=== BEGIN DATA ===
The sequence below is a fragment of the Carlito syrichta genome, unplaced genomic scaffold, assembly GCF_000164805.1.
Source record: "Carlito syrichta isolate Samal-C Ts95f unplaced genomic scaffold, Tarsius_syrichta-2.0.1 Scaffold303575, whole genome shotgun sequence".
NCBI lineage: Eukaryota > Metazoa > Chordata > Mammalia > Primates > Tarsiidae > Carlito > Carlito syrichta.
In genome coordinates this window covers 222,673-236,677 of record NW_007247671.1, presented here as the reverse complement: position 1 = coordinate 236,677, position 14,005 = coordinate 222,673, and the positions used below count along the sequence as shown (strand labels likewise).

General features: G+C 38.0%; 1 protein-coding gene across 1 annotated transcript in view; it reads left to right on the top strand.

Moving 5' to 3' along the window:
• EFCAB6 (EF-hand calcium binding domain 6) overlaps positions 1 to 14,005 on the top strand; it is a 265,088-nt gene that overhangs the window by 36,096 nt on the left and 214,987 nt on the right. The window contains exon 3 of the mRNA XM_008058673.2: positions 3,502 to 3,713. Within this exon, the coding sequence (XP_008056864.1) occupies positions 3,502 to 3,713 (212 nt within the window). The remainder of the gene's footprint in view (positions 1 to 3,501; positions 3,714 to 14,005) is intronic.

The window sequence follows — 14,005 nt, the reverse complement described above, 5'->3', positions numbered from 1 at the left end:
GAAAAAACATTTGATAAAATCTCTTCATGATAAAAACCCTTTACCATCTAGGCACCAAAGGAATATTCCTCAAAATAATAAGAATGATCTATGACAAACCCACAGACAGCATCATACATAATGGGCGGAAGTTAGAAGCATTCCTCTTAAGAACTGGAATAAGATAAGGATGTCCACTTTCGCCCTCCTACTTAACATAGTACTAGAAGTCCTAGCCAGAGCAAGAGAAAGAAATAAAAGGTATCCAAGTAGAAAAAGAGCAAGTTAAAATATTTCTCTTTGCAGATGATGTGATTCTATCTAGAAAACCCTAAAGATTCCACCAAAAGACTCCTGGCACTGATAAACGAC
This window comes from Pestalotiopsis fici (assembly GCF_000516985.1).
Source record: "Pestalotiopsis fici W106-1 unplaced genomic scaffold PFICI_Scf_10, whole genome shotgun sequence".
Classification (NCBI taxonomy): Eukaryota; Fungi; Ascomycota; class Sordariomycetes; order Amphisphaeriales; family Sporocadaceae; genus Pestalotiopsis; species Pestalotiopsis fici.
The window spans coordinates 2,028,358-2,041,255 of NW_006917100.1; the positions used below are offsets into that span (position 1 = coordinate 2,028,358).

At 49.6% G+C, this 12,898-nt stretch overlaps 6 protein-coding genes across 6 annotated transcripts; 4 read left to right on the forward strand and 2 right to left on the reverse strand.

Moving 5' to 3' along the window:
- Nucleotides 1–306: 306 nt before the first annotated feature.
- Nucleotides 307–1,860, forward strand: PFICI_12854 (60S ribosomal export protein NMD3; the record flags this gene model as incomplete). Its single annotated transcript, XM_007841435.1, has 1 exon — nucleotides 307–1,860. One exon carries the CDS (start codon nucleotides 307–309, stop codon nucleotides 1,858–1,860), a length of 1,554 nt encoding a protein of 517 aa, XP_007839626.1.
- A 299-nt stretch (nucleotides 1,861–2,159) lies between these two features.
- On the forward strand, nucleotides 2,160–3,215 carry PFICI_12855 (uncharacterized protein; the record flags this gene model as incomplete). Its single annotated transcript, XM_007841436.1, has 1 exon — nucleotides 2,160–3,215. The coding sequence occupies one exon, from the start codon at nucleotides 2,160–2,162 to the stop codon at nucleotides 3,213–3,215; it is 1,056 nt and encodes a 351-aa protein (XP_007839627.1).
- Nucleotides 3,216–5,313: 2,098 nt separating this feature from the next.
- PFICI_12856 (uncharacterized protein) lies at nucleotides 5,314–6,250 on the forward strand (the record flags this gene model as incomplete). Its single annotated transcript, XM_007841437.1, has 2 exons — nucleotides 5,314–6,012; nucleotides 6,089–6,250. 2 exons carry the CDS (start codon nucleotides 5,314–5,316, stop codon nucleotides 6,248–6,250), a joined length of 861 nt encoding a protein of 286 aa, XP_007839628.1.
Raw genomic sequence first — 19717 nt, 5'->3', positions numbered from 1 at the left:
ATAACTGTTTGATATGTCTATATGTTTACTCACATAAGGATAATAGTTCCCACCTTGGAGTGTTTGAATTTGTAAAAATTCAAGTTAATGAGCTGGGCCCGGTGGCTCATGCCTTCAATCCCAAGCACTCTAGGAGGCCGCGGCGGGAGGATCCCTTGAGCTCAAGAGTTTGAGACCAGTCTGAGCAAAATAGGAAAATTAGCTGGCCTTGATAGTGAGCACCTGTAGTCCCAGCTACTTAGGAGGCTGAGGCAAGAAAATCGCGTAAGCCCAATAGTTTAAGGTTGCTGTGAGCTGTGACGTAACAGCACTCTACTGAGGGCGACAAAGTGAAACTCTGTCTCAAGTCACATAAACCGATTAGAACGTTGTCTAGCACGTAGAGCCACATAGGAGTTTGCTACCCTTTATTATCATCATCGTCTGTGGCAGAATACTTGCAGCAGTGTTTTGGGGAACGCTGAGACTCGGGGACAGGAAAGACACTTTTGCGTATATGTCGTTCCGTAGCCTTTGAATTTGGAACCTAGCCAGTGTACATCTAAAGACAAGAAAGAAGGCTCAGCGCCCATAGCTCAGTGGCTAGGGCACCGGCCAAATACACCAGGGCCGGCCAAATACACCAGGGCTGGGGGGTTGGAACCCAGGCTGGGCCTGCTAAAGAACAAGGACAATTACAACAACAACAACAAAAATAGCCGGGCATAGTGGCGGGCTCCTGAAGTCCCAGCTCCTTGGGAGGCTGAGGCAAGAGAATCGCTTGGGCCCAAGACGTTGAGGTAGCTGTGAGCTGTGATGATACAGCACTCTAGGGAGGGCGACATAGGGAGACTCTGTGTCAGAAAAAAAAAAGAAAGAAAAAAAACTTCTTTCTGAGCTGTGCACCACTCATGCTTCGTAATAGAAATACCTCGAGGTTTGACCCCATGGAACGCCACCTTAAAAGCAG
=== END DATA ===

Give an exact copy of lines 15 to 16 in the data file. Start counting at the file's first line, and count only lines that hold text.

Moving 5' to 3' along the window:
- Nucleotides 1–306: 306 nt before the first annotated feature.